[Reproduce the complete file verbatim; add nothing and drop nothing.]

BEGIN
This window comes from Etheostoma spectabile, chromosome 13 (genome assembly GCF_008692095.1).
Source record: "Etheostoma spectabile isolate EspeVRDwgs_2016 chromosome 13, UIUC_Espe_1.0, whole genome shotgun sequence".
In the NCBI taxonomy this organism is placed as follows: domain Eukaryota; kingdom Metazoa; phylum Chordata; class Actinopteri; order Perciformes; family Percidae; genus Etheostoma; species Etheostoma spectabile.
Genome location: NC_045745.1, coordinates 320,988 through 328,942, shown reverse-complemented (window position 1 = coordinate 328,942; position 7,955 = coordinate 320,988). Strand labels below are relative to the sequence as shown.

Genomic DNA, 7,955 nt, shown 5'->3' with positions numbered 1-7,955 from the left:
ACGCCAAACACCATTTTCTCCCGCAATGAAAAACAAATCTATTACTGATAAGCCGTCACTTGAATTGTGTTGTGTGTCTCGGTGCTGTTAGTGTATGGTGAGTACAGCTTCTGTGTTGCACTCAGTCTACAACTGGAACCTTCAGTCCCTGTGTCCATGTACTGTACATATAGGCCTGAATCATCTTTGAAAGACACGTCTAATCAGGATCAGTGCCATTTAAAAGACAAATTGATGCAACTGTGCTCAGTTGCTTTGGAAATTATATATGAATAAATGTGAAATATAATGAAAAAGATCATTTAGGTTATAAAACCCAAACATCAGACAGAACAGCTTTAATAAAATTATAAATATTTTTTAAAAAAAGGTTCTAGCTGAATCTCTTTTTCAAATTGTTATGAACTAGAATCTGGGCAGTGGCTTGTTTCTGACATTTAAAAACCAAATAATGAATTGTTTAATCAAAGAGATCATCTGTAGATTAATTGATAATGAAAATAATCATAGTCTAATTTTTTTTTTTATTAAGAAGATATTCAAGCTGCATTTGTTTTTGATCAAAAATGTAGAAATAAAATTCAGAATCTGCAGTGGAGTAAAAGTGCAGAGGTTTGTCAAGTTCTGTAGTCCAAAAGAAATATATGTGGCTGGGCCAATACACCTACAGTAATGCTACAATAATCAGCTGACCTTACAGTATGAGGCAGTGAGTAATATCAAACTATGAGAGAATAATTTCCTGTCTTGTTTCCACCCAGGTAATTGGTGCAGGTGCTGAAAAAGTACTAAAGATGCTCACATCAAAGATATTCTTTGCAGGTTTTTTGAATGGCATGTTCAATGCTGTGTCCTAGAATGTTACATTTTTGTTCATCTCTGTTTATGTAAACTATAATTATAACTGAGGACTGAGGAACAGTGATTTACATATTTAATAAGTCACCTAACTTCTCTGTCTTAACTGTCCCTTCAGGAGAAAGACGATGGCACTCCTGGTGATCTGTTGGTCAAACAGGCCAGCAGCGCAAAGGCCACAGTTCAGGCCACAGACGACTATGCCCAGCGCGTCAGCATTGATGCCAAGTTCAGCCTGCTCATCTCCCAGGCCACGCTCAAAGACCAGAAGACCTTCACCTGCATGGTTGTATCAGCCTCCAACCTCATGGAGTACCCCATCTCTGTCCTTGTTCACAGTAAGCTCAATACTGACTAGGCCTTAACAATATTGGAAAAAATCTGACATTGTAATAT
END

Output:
This window comes from Etheostoma spectabile, chromosome 13 (genome assembly GCF_008692095.1).
Source record: "Etheostoma spectabile isolate EspeVRDwgs_2016 chromosome 13, UIUC_Espe_1.0, whole genome shotgun sequence".
In the NCBI taxonomy this organism is placed as follows: domain Eukaryota; kingdom Metazoa; phylum Chordata; class Actinopteri; order Perciformes; family Percidae; genus Etheostoma; species Etheostoma spectabile.
Genome location: NC_045745.1, coordinates 320,988 through 328,942, shown reverse-complemented (window position 1 = coordinate 328,942; position 7,955 = coordinate 320,988). Strand labels below are relative to the sequence as shown.

Genomic DNA, 7,955 nt, shown 5'->3' with positions numbered 1-7,955 from the left:
ACGCCAAACACCATTTTCTCCCGCAATGAAAAACAAATCTATTACTGATAAGCCGTCACTTGAATTGTGTTGTGTGTCTCGGTGCTGTTAGTGTATGGTGAGTACAGCTTCTGTGTTGCACTCAGTCTACAACTGGAACCTTCAGTCCCTGTGTCCATGTACTGTACATATAGGCCTGAATCATCTTTGAAAGACACGTCTAATCAGGATCAGTGCCATTTAAAAGACAAATTGATGCAACTGTGCTCAGTTGCTTTGGAAATTATATATGAATAAATGTGAAATATAATGAAAAAGATCATTTAGGTTATAAAACCCAAACATCAGACAGAACAGCTTTAATAAAATTATAAATATTTTTTAAAAAAAGGTTCTAGCTGAATCTCTTTTTCAAATTGTTATGAACTAGAATCTGGGCAGTGGCTTGTTTCTGACATTTAAAAACCAAATAATGAATTGTTTAATCAAAGAGATCATCTGTAGATTAATTGATAATGAAAATAATCATAGTCTAATTTTTTTTTTTATTAAGAAGATATTCAAGCTGCATTTGTTTTTGATCAAAAATGTAGAAATAAAATTCAGAATCTGCAGTGGAGTAAAAGTGCAGAGGTTTGTCAAGTTCTGTAGTCCAAAAGAAATATATGTGGCTGGGCCAATACACCTACAGTAATGCTACAATAATCAGCTGACCTTACAGTATGAGGCAGTGAGTAATATCAAACTATGAGAGAATAATTTCCTGTCTTGTTTCCACCCAGGTAATTGGTGCAGGTGCTGAAAAAGTACTAAAGATGCTCACATCAAAGATATTCTTTGCAGGTTTTTTGAATGGCATGTTCAATGCTGTGTCCTAGAATGTTACATTTTTGTTCATCTCTGTTTATGTAAACTATAATTATAACTGAGGACTGAGGAACAGTGATTTACATATTTAATAAGTCACCTAACTTCTCTGTCTTAACTGTCCCTTCAGGAGAAAGACGATGGCACTCCTGGTGATCTGTTGGTCAAACAGGCCAGCAGCGCAAAGGCCACAGTTCAGGCCACAGACGACTATGCCCAGCGCGTCAGCATTGATGCCAAGTTCAGCCTGCTCATCTCCCAGGCCACGCTCAAAGACCAGAAGACCTTCACCTGCATGGTTGTATCAGCCTCCAACCTCATGGAGTACCCCATCTCTGTCCTTGTTCACAGTAAGCTCAATACTGACTAGGCCTTAACAATATTGGAAAAAATCTGACATTGTAATAT